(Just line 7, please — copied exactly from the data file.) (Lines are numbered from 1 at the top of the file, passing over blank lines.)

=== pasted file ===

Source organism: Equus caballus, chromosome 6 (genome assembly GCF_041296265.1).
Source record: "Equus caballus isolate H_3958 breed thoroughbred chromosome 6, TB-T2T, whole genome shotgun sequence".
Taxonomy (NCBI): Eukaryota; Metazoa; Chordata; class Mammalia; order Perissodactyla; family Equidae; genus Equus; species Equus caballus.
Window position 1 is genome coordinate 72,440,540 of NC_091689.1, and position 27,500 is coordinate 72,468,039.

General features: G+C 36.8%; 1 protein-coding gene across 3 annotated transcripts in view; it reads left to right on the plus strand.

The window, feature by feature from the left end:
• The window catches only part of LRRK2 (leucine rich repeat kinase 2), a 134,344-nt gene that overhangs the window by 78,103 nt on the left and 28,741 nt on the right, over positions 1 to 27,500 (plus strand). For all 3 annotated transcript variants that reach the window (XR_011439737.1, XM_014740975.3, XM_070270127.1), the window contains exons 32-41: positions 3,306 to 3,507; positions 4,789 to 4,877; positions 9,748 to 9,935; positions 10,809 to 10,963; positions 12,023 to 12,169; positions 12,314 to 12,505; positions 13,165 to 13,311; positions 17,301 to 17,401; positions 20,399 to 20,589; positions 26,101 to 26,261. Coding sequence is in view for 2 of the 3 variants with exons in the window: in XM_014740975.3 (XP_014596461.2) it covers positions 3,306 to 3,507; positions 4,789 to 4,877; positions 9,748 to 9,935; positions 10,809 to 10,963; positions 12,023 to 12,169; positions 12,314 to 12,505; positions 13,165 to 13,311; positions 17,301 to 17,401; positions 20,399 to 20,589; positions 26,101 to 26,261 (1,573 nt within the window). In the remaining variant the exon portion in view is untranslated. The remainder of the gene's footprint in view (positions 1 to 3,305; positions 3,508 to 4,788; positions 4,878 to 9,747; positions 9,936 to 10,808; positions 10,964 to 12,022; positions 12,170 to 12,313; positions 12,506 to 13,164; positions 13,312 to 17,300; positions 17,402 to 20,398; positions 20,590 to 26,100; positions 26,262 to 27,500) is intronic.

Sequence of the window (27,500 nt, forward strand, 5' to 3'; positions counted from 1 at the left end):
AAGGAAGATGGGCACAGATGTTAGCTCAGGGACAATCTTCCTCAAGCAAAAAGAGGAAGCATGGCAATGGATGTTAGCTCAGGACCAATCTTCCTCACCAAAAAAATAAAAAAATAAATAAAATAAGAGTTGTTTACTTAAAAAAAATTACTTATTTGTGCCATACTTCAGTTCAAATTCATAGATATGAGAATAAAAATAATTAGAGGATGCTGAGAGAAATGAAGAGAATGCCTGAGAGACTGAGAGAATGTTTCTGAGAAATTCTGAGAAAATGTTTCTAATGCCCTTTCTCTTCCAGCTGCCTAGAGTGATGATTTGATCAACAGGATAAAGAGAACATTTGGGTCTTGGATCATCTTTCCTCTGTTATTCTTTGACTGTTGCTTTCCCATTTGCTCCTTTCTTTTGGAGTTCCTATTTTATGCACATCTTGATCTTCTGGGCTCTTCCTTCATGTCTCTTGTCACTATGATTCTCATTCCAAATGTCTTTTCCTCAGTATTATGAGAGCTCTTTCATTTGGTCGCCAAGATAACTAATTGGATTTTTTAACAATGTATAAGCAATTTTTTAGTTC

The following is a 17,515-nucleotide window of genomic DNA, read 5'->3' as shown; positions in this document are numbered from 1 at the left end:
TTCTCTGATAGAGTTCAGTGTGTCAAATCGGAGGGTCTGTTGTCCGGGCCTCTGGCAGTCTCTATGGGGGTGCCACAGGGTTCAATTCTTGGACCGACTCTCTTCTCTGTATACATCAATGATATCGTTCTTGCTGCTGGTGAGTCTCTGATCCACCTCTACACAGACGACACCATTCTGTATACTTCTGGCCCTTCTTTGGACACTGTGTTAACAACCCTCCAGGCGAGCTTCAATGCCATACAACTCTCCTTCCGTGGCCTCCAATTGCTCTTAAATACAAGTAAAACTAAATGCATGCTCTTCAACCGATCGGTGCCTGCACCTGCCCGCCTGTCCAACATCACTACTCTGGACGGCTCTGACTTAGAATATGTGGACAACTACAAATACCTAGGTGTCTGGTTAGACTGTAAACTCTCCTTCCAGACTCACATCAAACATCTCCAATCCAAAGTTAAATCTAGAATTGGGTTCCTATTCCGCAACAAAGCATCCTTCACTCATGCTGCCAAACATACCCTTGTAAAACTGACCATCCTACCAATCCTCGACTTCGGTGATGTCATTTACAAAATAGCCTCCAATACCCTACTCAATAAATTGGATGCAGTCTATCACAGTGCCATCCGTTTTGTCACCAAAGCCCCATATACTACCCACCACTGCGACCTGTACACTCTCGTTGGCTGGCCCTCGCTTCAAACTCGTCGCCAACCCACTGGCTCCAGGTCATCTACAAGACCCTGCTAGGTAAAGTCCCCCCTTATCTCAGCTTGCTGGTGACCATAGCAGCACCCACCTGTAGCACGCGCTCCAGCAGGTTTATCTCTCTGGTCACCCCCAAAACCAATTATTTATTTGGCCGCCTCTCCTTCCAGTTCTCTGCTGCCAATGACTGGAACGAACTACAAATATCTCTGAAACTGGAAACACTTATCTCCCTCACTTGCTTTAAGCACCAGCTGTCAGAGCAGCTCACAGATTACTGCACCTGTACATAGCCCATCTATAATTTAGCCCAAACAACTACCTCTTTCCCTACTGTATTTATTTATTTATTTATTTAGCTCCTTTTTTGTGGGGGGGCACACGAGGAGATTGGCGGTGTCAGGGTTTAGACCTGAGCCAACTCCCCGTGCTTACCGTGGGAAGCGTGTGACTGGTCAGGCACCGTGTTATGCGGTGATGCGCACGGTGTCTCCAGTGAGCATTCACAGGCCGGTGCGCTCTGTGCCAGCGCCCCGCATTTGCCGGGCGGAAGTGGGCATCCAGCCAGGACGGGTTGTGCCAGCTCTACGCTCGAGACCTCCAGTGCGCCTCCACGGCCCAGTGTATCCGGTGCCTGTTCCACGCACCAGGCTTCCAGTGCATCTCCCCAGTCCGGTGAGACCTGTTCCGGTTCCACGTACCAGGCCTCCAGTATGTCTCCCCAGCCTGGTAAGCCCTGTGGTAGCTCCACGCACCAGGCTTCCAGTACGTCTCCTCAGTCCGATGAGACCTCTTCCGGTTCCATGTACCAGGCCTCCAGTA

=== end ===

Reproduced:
• The window catches only part of LRRK2 (leucine rich repeat kinase 2), a 134,344-nt gene that overhangs the window by 78,103 nt on the left and 28,741 nt on the right, over positions 1 to 27,500 (plus strand). For all 3 annotated transcript variants that reach the window (XR_011439737.1, XM_014740975.3, XM_070270127.1), the window contains exons 32-41: positions 3,306 to 3,507; positions 4,789 to 4,877; positions 9,748 to 9,935; positions 10,809 to 10,963; positions 12,023 to 12,169; positions 12,314 to 12,505; positions 13,165 to 13,311; positions 17,301 to 17,401; positions 20,399 to 20,589; positions 26,101 to 26,261. Coding sequence is in view for 2 of the 3 variants with exons in the window: in XM_014740975.3 (XP_014596461.2) it covers positions 3,306 to 3,507; positions 4,789 to 4,877; positions 9,748 to 9,935; positions 10,809 to 10,963; positions 12,023 to 12,169; positions 12,314 to 12,505; positions 13,165 to 13,311; positions 17,301 to 17,401; positions 20,399 to 20,589; positions 26,101 to 26,261 (1,573 nt within the window). In the remaining variant the exon portion in view is untranslated. The remainder of the gene's footprint in view (positions 1 to 3,305; positions 3,508 to 4,788; positions 4,878 to 9,747; positions 9,936 to 10,808; positions 10,964 to 12,022; positions 12,170 to 12,313; positions 12,506 to 13,164; positions 13,312 to 17,300; positions 17,402 to 20,398; positions 20,590 to 26,100; positions 26,262 to 27,500) is intronic.